In this article Joshua Kim says that although we constantly hear that the Internet is broken, the education Internet is NOT broken. About three million students take all their classes online, and an additional three million take at least one online class.
The Pew Research report, Digital Readiness Gaps, found that many adult learners are not ready for online learning.
- 33% of adults are not confident of their ability to use computers.
- 14% are totally unprepared for online learning.
- Only 17% of those who are prepared are confident of their digital skills.
The University of Maryland University College (UMUC) has announced that it is going to spin off its IT department into a separate for-profit department called AccelerEd. Joshua Kim does not think this is a good idea, but I think it probably is the wave of the future. UMUC is the university’s online division.
Joshua Kim dislikes educational technology because it has over-promised and under-delivered on the promise of educational technology, but the loves online learning in all its formats: blended, low-residency, and fully online.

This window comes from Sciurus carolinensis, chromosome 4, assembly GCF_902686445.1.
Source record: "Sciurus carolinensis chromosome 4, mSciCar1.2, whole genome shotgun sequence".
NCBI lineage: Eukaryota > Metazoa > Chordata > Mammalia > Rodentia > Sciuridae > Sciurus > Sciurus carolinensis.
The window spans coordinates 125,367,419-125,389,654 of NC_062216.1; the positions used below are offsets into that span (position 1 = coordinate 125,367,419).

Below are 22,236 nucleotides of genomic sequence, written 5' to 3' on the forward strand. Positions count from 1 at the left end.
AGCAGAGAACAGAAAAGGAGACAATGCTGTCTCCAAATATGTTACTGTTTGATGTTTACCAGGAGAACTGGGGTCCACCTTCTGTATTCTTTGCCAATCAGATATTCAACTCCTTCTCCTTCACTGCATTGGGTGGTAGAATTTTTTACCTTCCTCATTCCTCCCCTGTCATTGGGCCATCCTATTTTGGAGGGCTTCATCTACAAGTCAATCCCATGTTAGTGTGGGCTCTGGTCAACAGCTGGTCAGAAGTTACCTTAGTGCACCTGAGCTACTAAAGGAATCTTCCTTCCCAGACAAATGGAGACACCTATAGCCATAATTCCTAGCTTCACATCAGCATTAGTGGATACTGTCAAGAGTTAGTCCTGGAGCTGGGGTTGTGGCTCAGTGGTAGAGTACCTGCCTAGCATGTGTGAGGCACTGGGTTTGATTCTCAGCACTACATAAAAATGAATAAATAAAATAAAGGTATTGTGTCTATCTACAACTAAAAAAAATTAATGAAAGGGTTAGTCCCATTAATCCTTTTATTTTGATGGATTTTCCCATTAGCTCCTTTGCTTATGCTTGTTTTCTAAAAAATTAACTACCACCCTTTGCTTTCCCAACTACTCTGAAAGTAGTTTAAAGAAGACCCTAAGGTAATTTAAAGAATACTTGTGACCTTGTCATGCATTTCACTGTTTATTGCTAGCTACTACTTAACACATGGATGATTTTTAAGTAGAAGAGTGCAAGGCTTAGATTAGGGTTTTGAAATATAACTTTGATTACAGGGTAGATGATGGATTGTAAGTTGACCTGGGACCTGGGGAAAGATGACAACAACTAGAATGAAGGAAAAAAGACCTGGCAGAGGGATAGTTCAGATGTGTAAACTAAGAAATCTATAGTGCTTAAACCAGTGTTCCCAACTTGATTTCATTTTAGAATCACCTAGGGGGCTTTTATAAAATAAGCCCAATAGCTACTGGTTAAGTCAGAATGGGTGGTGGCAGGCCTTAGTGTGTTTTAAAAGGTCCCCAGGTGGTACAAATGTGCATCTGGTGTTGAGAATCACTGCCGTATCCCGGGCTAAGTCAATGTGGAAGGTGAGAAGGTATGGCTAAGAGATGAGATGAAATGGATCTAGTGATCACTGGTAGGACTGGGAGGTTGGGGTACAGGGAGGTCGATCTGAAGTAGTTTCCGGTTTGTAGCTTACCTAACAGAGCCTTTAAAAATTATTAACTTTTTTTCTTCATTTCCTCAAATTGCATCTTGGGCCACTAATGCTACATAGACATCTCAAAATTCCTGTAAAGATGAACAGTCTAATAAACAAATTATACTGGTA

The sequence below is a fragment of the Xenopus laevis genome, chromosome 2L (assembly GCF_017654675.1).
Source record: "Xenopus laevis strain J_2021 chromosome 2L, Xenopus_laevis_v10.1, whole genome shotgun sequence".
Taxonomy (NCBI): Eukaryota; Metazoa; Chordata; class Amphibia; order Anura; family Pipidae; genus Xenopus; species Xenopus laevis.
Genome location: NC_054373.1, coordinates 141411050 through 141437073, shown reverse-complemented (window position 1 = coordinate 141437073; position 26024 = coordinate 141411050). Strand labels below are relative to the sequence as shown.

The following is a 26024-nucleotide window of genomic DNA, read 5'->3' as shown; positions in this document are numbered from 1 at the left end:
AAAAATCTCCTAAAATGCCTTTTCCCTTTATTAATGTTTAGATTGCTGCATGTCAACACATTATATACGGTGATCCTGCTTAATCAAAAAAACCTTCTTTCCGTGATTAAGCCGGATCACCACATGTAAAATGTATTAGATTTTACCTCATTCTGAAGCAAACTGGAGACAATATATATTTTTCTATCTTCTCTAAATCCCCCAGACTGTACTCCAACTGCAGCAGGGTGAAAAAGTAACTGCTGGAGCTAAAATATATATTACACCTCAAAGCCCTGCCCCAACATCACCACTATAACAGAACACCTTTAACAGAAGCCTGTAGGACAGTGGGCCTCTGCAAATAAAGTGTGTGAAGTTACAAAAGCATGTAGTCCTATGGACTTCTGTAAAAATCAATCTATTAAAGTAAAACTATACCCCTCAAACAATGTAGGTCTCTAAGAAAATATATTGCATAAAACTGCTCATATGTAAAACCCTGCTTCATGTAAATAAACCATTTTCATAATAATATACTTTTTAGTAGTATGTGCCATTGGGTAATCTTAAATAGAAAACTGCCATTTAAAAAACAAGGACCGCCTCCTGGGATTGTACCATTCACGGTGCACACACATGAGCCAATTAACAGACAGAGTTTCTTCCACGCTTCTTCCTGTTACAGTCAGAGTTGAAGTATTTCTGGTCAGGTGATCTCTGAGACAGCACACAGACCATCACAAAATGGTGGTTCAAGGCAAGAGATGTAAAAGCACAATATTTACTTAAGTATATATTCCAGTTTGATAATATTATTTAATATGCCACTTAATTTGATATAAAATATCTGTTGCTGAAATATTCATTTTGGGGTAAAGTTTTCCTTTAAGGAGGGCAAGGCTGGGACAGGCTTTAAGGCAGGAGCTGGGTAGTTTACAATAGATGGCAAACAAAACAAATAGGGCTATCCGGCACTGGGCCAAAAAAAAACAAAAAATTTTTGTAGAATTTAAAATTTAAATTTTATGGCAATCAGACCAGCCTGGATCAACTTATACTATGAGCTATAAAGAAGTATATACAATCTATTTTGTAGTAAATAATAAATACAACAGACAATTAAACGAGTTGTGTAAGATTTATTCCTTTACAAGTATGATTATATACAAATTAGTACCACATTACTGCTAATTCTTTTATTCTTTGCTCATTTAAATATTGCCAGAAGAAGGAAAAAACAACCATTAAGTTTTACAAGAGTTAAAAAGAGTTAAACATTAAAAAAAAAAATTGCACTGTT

I will just list them and not discuss them:
The network for working professionals, LinkedIn, has announced its new learning portal, LinkedIn Learning. The social network acquired Lynda.com, which has over 9,000 coursese online, for $1.5 billion a year and a half ago. Microsoft is in the process of acquiring LInkedIn for $26.2 billion. Personal disclosure – I nave competed dozens of courses at Lynda.com.
I agree with Joshua Kim. Colleges and universities do more important work than just transferring information to students. Information does not equal learning. The world suffers from information overload, not from a lack of information.